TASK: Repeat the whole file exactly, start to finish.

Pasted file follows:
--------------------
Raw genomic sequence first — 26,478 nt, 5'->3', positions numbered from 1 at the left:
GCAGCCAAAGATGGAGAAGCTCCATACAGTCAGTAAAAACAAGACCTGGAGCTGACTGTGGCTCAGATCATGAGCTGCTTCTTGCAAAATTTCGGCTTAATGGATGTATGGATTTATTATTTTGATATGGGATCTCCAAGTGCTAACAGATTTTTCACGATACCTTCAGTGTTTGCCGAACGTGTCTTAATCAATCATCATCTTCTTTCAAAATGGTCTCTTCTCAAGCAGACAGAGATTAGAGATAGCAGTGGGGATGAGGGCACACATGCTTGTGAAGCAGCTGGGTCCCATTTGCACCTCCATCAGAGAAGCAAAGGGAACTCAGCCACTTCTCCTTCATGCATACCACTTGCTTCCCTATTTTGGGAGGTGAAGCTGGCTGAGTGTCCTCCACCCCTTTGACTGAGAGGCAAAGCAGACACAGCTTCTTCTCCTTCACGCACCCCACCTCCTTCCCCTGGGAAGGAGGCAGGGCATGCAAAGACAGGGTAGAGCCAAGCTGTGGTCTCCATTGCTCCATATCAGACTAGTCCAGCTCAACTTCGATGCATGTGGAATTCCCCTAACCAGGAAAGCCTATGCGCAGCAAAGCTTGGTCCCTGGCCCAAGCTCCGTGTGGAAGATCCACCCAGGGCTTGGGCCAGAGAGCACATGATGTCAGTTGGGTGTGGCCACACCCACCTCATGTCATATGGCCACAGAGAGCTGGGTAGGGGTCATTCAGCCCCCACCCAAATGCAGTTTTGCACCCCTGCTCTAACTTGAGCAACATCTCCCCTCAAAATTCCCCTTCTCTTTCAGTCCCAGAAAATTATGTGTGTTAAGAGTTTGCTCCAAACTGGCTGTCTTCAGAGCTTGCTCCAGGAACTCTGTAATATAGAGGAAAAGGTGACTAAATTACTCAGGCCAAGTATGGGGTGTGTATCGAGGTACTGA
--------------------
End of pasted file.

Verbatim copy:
Raw genomic sequence first — 26,478 nt, 5'->3', positions numbered from 1 at the left:
GCAGCCAAAGATGGAGAAGCTCCATACAGTCAGTAAAAACAAGACCTGGAGCTGACTGTGGCTCAGATCATGAGCTGCTTCTTGCAAAATTTCGGCTTAATGGATGTATGGATTTATTATTTTGATATGGGATCTCCAAGTGCTAACAGATTTTTCACGATACCTTCAGTGTTTGCCGAACGTGTCTTAATCAATCATCATCTTCTTTCAAAATGGTCTCTTCTCAAGCAGACAGAGATTAGAGATAGCAGTGGGGATGAGGGCACACATGCTTGTGAAGCAGCTGGGTCCCATTTGCACCTCCATCAGAGAAGCAAAGGGAACTCAGCCACTTCTCCTTCATGCATACCACTTGCTTCCCTATTTTGGGAGGTGAAGCTGGCTGAGTGTCCTCCACCCCTTTGACTGAGAGGCAAAGCAGACACAGCTTCTTCTCCTTCACGCACCCCACCTCCTTCCCCTGGGAAGGAGGCAGGGCATGCAAAGACAGGGTAGAGCCAAGCTGTGGTCTCCATTGCTCCATATCAGACTAGTCCAGCTCAACTTCGATGCATGTGGAATTCCCCTAACCAGGAAAGCCTATGCGCAGCAAAGCTTGGTCCCTGGCCCAAGCTCCGTGTGGAAGATCCACCCAGGGCTTGGGCCAGAGAGCACATGATGTCAGTTGGGTGTGGCCACACCCACCTCATGTCATATGGCCACAGAGAGCTGGGTAGGGGTCATTCAGCCCCCACCCAAATGCAGTTTTGCACCCCTGCTCTAACTTGAGCAACATCTCCCCTCAAAATTCCCCTTCTCTTTCAGTCCCAGAAAATTATGTGTGTTAAGAGTTTGCTCCAAACTGGCTGTCTTCAGAGCTTGCTCCAGGAACTCTGTAATATAGAGGAAAAGGTGACTAAATTACTCAGGCCAAGTATGGGGTGTGTATCGAGGTACTGA